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Mandarin Software
1988
Adventure: Text
£14.95
English
ZX Spectrum 48K/128K
None

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99
The Pilgrim
Chris Bourne

Level 9/Mandarin's Holy Grail?

This game has been expected for some months now. Following Level 9's lift with Mandarin, it seems likely that Lancelot will be the last Austin adventure produced under that label. What sort of epitaph does it offer?

A pretty dodgy one, I'm afraid. Last month we saw Ingrid's Back, developed after Lancelot, and although I wouldn't normally put gnomes before knights, I would in this case. This is a disastrous disappointment because the Arthurian scenario is surely one of the great opportunities in adventuring. Even that awful old game Quest for the Holy Grail, with its exploding rabbits and Nic-ing knights, managed to borrow a little lustre from the days of Lancelot and the Round Table.

Level 9 have made some pretty tough claims for this game. They are on record as saying it is their "best yet", and furthermore we have been informed that Pete Austin is an expert on Arthuriana. To a certain extent these claims do have some substantiation in the game. To start with, the locations have an undeniable air of authenticity about them, as do the characters of the various knights and the occasional flourishes of early Englishe prose.

So what's the problem? Simply that the game, while superlative for certain brief moments, keeps getting spoilt by apparent carelessness and poor design. For example, the characters are great and - as in Ingrid's Back - lead interesting lives that greatly enhance the atmosphere of the game. However, they also have sloppy speech tendencies that do not do much credit to anyone, least of all themselves.

For example, it's quite amusing when the Damosel Maledisant says to Lancelot, who is carrying a hot cauldron, "Bet you drop it!". It is not amusing, however, when she says it again after he's put it down. At other times, the characters' responses and outbursts appear even more illogical. Even an innocent suggestion to Arthur can get you the reply "Don't bother me with that! I am the king!" (or words to that effect), which may amuse once, but never again. Once suspects that the character is simply saying "I don't understand", in which case why not be more direct?

However, all this can be forgiven when you find characters engaged in interesting activity or, for once, replying with convincing relevance. You can also forgive the poor graphics on some versions (see screenshots for some idea of the variety here) because the locations do convey authority and atmosphere. But you can't forgive some of the atrocious puzzles, which is unusual in a Level 9 game where the challenges are as a rule inventive and satisfying.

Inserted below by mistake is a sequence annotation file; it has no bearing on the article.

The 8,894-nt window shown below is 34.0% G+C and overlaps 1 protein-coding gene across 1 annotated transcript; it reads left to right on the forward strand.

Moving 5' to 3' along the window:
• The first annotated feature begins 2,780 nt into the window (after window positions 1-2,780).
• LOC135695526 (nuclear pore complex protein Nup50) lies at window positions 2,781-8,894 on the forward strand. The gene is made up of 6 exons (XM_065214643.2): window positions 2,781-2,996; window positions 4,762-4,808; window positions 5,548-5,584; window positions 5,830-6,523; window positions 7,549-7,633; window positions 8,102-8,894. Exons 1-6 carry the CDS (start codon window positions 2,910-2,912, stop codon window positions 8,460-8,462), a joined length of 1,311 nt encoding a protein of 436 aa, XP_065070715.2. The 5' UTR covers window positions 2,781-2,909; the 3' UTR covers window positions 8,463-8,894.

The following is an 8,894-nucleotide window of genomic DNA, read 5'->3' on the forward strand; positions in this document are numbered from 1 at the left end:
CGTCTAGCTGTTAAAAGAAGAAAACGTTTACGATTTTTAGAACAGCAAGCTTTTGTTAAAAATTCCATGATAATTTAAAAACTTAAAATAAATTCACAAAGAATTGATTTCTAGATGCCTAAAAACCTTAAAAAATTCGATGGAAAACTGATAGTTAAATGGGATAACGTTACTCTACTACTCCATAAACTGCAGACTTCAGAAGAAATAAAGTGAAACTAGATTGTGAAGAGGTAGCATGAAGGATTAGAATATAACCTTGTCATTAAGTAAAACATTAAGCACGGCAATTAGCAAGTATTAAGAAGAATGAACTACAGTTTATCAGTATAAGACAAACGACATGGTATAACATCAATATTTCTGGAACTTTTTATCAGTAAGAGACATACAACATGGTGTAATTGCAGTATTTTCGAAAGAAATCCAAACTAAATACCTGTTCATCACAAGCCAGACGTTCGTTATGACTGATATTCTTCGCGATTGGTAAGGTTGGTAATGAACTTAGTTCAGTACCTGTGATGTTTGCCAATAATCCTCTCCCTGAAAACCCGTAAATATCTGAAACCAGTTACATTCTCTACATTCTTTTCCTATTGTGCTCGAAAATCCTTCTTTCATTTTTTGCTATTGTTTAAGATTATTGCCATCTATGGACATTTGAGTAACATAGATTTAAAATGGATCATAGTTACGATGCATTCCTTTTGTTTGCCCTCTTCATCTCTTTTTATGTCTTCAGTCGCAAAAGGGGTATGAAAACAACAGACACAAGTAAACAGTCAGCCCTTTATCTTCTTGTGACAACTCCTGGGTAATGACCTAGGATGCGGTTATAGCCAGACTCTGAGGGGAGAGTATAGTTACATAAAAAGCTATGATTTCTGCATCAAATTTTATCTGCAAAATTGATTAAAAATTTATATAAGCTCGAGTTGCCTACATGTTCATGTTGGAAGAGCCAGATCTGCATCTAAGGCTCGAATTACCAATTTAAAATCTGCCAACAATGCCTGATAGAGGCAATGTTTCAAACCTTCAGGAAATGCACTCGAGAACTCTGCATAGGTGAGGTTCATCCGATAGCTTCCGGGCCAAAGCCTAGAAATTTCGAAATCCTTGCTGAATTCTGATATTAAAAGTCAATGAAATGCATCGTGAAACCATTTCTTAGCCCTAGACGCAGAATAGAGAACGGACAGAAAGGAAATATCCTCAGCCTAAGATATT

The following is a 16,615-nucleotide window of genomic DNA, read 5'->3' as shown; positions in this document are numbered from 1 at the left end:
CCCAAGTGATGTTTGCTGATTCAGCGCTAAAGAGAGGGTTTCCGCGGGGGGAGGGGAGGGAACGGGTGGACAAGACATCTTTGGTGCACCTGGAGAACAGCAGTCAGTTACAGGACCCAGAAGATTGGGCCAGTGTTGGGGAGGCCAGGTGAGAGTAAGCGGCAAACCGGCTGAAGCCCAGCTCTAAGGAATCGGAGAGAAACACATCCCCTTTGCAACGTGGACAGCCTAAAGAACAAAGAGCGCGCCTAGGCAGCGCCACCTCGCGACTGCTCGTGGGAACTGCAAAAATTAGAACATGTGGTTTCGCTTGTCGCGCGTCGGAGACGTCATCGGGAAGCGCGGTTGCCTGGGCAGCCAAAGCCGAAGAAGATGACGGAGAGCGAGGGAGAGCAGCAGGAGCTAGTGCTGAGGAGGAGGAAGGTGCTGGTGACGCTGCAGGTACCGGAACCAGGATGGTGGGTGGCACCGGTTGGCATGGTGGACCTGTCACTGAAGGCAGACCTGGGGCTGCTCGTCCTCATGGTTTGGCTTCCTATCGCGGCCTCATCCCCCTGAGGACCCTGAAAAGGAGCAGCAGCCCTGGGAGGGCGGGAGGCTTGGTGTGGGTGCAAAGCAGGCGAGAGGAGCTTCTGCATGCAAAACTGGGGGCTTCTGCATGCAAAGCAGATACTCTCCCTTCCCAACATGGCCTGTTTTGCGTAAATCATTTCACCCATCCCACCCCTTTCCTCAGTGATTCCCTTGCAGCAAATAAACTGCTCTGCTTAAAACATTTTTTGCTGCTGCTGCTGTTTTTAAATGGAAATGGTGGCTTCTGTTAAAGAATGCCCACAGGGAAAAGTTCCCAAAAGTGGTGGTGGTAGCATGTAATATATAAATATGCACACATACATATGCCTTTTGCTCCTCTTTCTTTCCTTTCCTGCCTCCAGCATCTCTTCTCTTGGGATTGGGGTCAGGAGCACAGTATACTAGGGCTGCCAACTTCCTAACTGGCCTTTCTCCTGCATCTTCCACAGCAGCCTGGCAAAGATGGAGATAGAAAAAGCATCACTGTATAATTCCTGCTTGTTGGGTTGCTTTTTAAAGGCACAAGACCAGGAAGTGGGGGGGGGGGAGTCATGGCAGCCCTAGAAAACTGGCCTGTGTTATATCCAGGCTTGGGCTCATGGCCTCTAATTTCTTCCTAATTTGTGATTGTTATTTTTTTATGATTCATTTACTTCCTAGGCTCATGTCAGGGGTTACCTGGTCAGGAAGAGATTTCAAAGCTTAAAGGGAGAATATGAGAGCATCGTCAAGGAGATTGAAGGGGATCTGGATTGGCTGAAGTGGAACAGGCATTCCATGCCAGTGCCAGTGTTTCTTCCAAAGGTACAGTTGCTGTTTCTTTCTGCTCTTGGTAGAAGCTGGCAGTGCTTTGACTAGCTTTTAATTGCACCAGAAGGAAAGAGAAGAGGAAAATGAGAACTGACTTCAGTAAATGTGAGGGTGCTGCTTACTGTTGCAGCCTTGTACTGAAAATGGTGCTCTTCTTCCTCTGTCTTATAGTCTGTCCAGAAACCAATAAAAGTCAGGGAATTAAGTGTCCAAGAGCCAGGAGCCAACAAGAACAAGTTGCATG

The real problem on the puzzle front seems to be the scale of the action that Level 9 have undertaken to include in the game. For example, at one point Lancelot has to save Tintagel from an invading army. That's a tall order for a sub-plot, but solving it with a puzzle of astonishing, one-minute simplicity both disappoints the player and devalues the scenario.

That's not to say that there are several excellent puzzles in Lancelot. It's just to lament the fact that there are also several appalling ones as well.

The selling points of this game are the scenario, the high level commands (which include GO TO, FIND, FOLLOW, OOPS etc), and the interaction. The first sales point is sadly undermined by sloppiness, the second pulls its weight and makes the game very easy to play, and the third again succumbs to occasional glitches. That's a record of one success out of three - not enough for a decent epitaph and certainly not enough for a game that must be one of the great "might have beens" of 1988.

Reviewer: The Pilgrim

RELEASE BOX
C64/128, £9.99cs, £1x.99dk, Imminent
Spec, £8.99cs, Out Now
Amstrad, £9.99cs, £14.99dk, Imminent

820/10
910/10
790/10
850/10

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LIVING WITH LANCELOT

Lancelot, in common with most Level 9 games these days, is a three pad story. In Part 1, you meet Arthur, Merlin, Sir Kay, and your love-to-be Guenever. You also explore the castle town of Camelot and get used to the game system.

In Part 2, you rush off and prove your worth as a knight by rescuing damsels in distress, defeating armies, and above all rescuing various captive knights. These then become commandable characters who can (mostly) help you in solving some of the games other puzzles.

Part 3, which you can jump straight to from the main menu, involves the Quest for the Holy Grail and features Lancelot's son Galahad as well as the old knight himself.

Throughout the adventure, gameplay is largely shaped by some of the high-level commands. In particular GO TO which enables you to instantly locate almost any person or place. This means that you have to make a constant effort to map the game, since it is rather easy to rely on GO TO and FOLLOW to move you about the place. Although convenient, it does somehow spoil the joy of exploration.

There are several opportunities for combat, but this is limited to simple cut-and-slash with no chance to dictate tactics other than deciding whether or not to accept your opponent's surrender. If you die, Merlin immediately resurrects you somewhere else.

Screenshot Text

Lancelot on the Amiga.

Same game different versions - Lancelot on a CGA PC and (inset) an EGA PC.